All the major models and front-row types made it to Scotland in the snow for Chanel’s pre-Fall spectacle at Linlithgow Castle, birthplace of Lagerfeld’s newest muse, Mary Queen of Scots. If you like 16 th century guardsman pantaloon skirts , hearty, textured cashmere tweeds and tartans, and flat shoes, then you’ll love Chanel’s comfort couture 2013. You don’t have to diet to wear these clothes.
“I love Mary Queen of Scots and I love Scotland,” Karl Lagerfeld said after the show, before admitting he’d never actually been there before. “I’ve been working the whole time but I like what I’ve seen from my hotel window. The city looks very beautiful. But you know I’m not a tourist. I’m not into sightseeing. I like how I think a place is. I don’t have to see what it actually is.”
“He told WWD‘s Miles Socha the collection was inpsired not only by “the idea of Scotland,” but a combo of Coco Chanel and Mary Queen of Scots, whom he called “two queens of fashion,” adding that Chanel “had a better end” than Mary, since she was not decapitated. “-Fashionista.com
The NYTimes loved Lagerfeld’s Highland Fashion Fling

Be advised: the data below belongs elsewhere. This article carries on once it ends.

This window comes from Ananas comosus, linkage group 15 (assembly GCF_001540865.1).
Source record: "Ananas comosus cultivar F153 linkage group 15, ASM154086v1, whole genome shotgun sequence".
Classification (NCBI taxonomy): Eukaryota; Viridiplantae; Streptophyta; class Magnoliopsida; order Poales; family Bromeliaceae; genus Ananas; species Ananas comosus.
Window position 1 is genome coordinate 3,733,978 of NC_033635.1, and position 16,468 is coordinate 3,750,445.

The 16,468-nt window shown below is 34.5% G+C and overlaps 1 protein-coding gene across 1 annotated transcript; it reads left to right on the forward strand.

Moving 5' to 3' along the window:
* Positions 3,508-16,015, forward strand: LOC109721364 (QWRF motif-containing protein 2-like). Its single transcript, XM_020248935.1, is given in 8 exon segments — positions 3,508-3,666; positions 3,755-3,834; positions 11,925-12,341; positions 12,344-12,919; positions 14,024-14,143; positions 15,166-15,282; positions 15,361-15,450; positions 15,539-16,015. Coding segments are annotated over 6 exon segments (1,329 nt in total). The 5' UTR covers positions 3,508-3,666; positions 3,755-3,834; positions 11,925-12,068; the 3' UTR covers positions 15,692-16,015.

“The exquisite detail of medieval hair melded with African braids, of tweeds elongated into winter coats and of ethereal white dresses, full sleeved blouses and regal ruffs, made this one of the finest shows the designer has created in his tenure at Chanel, which hits 30 years in 2013.
The queen of Scotland and the queen of fashion,” said Mr. Lagerfeld, as if it were so easy to take elements from the court and the clans of Scotland in the 16th century, streamlined modern sportswear and a whiff of Punk and send them out into the frosty night air, where fiery sparks competed with gently drifting snowflakes.
In his new role as titan of tartan, the designer excelled in sophisticated mixes, so far from the cliché kilts and plaid scarves in tourist-shop windows in this city of sooty granite buildings. Even Mr. Lagerfeld’s version of a wool blanket to warm an audience, sitting in the open wooden arcade, was a meld of soft colors, with the flourish of double C’s embroidered over a Scottish thistle.” – NY Times